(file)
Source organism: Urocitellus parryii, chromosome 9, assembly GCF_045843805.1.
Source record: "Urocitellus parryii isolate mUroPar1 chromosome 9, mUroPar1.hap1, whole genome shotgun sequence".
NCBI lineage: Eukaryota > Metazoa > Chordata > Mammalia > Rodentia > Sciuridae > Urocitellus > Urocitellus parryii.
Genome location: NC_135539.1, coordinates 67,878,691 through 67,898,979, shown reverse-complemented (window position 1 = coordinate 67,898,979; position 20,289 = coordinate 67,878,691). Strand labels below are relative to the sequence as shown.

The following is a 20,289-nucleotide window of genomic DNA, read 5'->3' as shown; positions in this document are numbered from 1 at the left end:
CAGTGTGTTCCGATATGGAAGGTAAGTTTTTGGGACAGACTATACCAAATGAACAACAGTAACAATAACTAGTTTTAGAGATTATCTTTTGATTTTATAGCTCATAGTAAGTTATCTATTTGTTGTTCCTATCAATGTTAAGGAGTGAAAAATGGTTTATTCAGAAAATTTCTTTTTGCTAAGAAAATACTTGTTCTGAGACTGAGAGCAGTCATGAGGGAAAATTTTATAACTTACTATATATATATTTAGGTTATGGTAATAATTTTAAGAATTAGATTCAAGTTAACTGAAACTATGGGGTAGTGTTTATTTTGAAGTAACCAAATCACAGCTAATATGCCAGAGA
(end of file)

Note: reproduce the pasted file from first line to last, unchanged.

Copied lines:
Source organism: Urocitellus parryii, chromosome 9, assembly GCF_045843805.1.
Source record: "Urocitellus parryii isolate mUroPar1 chromosome 9, mUroPar1.hap1, whole genome shotgun sequence".
NCBI lineage: Eukaryota > Metazoa > Chordata > Mammalia > Rodentia > Sciuridae > Urocitellus > Urocitellus parryii.
Genome location: NC_135539.1, coordinates 67,878,691 through 67,898,979, shown reverse-complemented (window position 1 = coordinate 67,898,979; position 20,289 = coordinate 67,878,691). Strand labels below are relative to the sequence as shown.

The following is a 20,289-nucleotide window of genomic DNA, read 5'->3' as shown; positions in this document are numbered from 1 at the left end:
CAGTGTGTTCCGATATGGAAGGTAAGTTTTTGGGACAGACTATACCAAATGAACAACAGTAACAATAACTAGTTTTAGAGATTATCTTTTGATTTTATAGCTCATAGTAAGTTATCTATTTGTTGTTCCTATCAATGTTAAGGAGTGAAAAATGGTTTATTCAGAAAATTTCTTTTTGCTAAGAAAATACTTGTTCTGAGACTGAGAGCAGTCATGAGGGAAAATTTTATAACTTACTATATATATATTTAGGTTATGGTAATAATTTTAAGAATTAGATTCAAGTTAACTGAAACTATGGGGTAGTGTTTATTTTGAAGTAACCAAATCACAGCTAATATGCCAGAGA